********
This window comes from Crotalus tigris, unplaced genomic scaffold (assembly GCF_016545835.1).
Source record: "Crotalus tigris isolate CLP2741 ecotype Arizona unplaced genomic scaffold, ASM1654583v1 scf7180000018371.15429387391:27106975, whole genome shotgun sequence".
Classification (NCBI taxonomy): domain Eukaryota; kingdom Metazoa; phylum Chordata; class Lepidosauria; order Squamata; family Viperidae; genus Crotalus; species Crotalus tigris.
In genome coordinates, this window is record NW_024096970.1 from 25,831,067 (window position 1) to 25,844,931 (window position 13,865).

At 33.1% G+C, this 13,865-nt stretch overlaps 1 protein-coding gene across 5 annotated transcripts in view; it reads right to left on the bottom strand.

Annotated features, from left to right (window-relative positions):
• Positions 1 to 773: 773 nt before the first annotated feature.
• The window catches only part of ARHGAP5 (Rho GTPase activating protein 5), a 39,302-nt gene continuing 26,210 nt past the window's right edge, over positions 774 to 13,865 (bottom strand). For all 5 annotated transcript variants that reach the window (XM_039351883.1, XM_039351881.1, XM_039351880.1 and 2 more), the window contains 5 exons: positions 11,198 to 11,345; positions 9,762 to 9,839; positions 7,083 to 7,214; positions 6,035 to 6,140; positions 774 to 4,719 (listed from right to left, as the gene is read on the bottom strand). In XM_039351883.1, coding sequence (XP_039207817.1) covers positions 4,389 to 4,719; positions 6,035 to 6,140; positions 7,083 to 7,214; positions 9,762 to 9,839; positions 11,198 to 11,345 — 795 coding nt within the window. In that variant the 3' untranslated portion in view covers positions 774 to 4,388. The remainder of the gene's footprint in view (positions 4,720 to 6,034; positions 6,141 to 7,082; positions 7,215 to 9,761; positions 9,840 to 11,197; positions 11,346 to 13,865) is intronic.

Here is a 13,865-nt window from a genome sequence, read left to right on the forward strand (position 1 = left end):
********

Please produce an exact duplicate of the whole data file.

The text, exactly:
This window comes from Crotalus tigris, unplaced genomic scaffold (assembly GCF_016545835.1).
Source record: "Crotalus tigris isolate CLP2741 ecotype Arizona unplaced genomic scaffold, ASM1654583v1 scf7180000018371.15429387391:27106975, whole genome shotgun sequence".
Classification (NCBI taxonomy): domain Eukaryota; kingdom Metazoa; phylum Chordata; class Lepidosauria; order Squamata; family Viperidae; genus Crotalus; species Crotalus tigris.
In genome coordinates, this window is record NW_024096970.1 from 25,831,067 (window position 1) to 25,844,931 (window position 13,865).

At 33.1% G+C, this 13,865-nt stretch overlaps 1 protein-coding gene across 5 annotated transcripts in view; it reads right to left on the bottom strand.

Annotated features, from left to right (window-relative positions):
• Positions 1 to 773: 773 nt before the first annotated feature.
• The window catches only part of ARHGAP5 (Rho GTPase activating protein 5), a 39,302-nt gene continuing 26,210 nt past the window's right edge, over positions 774 to 13,865 (bottom strand). For all 5 annotated transcript variants that reach the window (XM_039351883.1, XM_039351881.1, XM_039351880.1 and 2 more), the window contains 5 exons: positions 11,198 to 11,345; positions 9,762 to 9,839; positions 7,083 to 7,214; positions 6,035 to 6,140; positions 774 to 4,719 (listed from right to left, as the gene is read on the bottom strand). In XM_039351883.1, coding sequence (XP_039207817.1) covers positions 4,389 to 4,719; positions 6,035 to 6,140; positions 7,083 to 7,214; positions 9,762 to 9,839; positions 11,198 to 11,345 — 795 coding nt within the window. In that variant the 3' untranslated portion in view covers positions 774 to 4,388. The remainder of the gene's footprint in view (positions 4,720 to 6,034; positions 6,141 to 7,082; positions 7,215 to 9,761; positions 9,840 to 11,197; positions 11,346 to 13,865) is intronic.

Here is a 13,865-nt window from a genome sequence, read left to right on the forward strand (position 1 = left end):